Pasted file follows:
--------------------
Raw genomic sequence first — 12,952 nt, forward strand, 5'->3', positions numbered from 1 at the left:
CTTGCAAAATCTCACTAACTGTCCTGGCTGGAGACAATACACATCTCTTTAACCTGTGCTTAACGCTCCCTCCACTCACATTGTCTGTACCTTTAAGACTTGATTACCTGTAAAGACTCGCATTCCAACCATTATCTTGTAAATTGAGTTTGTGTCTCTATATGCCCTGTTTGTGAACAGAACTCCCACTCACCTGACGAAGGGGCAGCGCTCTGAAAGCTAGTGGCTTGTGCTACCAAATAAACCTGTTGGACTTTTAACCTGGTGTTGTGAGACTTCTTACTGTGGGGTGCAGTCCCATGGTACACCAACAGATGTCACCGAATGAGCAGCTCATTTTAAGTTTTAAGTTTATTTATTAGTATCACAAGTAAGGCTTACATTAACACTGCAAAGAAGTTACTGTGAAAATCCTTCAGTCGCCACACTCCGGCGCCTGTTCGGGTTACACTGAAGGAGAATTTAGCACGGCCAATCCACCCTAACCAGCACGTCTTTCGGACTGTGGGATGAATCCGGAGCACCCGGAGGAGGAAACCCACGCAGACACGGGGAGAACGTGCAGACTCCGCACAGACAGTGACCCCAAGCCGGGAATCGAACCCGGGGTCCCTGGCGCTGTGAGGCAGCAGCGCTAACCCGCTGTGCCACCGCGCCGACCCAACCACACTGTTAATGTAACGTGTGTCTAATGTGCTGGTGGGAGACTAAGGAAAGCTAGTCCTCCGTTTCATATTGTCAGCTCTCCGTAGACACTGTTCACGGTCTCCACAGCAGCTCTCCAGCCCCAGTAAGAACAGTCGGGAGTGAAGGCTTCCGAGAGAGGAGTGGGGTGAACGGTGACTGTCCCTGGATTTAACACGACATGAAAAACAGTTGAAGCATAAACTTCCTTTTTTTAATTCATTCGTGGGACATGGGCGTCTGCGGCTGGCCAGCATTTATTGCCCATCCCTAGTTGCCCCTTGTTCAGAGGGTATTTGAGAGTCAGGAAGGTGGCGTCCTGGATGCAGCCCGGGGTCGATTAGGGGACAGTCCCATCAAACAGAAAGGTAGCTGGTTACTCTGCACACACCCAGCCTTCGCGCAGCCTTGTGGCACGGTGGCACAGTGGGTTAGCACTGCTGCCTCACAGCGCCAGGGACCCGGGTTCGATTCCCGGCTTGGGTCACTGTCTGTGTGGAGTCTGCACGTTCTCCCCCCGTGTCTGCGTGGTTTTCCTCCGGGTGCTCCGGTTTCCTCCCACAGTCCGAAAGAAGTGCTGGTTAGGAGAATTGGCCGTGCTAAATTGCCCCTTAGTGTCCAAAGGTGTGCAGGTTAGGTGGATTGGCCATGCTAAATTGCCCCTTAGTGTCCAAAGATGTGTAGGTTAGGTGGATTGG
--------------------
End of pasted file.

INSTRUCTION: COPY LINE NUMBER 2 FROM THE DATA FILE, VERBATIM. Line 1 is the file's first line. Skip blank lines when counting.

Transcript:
CTTGCAAAATCTCACTAACTGTCCTGGCTGGAGACAATACACATCTCTTTAACCTGTGCTTAACGCTCCCTCCACTCACATTGTCTGTACCTTTAAGACTTGATTACCTGTAAAGACTCGCATTCCAACCATTATCTTGTAAATTGAGTTTGTGTCTCTATATGCCCTGTTTGTGAACAGAACTCCCACTCACCTGACGAAGGGGCAGCGCTCTGAAAGCTAGTGGCTTGTGCTACCAAATAAACCTGTTGGACTTTTAACCTGGTGTTGTGAGACTTCTTACTGTGGGGTGCAGTCCCATGGTACACCAACAGATGTCACCGAATGAGCAGCTCATTTTAAGTTTTAAGTTTATTTATTAGTATCACAAGTAAGGCTTACATTAACACTGCAAAGAAGTTACTGTGAAAATCCTTCAGTCGCCACACTCCGGCGCCTGTTCGGGTTACACTGAAGGAGAATTTAGCACGGCCAATCCACCCTAACCAGCACGTCTTTCGGACTGTGGGATGAATCCGGAGCACCCGGAGGAGGAAACCCACGCAGACACGGGGAGAACGTGCAGACTCCGCACAGACAGTGACCCCAAGCCGGGAATCGAACCCGGGGTCCCTGGCGCTGTGAGGCAGCAGCGCTAACCCGCTGTGCCACCGCGCCGACCCAACCACACTGTTAATGTAACGTGTGTCTAATGTGCTGGTGGGAGACTAAGGAAAGCTAGTCCTCCGTTTCATATTGTCAGCTCTCCGTAGACACTGTTCACGGTCTCCACAGCAGCTCTCCAGCCCCAGTAAGAACAGTCGGGAGTGAAGGCTTCCGAGAGAGGAGTGGGGTGAACGGTGACTGTCCCTGGATTTAACACGACATGAAAAACAGTTGAAGCATAAACTTCCTTTTTTTAATTCATTCGTGGGACATGGGCGTCTGCGGCTGGCCAGCATTTATTGCCCATCCCTAGTTGCCCCTTGTTCAGAGGGTATTTGAGAGTCAGGAAGGTGGCGTCCTGGATGCAGCCCGGGGTCGATTAGGGGACAGTCCCATCAAACAGAAAGGTAGCTGGTTACTCTGCACACACCCAGCCTTCGCGCAGCCTTGTGGCACGGTGGCACAGTGGGTTAGCACTGCTGCCTCACAGCGCCAGGGACCCGGGTTCGATTCCCGGCTTGGGTCACTGTCTGTGTGGAGTCTGCACGTTCTCCCCCCGTGTCTGCGTGGTTTTCCTCCGGGTGCTCCGGTTTCCTCCCACAGTCCGAAAGAAGTGCTGGTTAGGAGAATTGGCCGTGCTAAATTGCCCCTTAGTGTCCAAAGGTGTGCAGGTTAGGTGGATTGGCCATGCTAAATTGCCCCTTAGTGTCCAAAGATGTGTAGGTTAGGTGGATTGG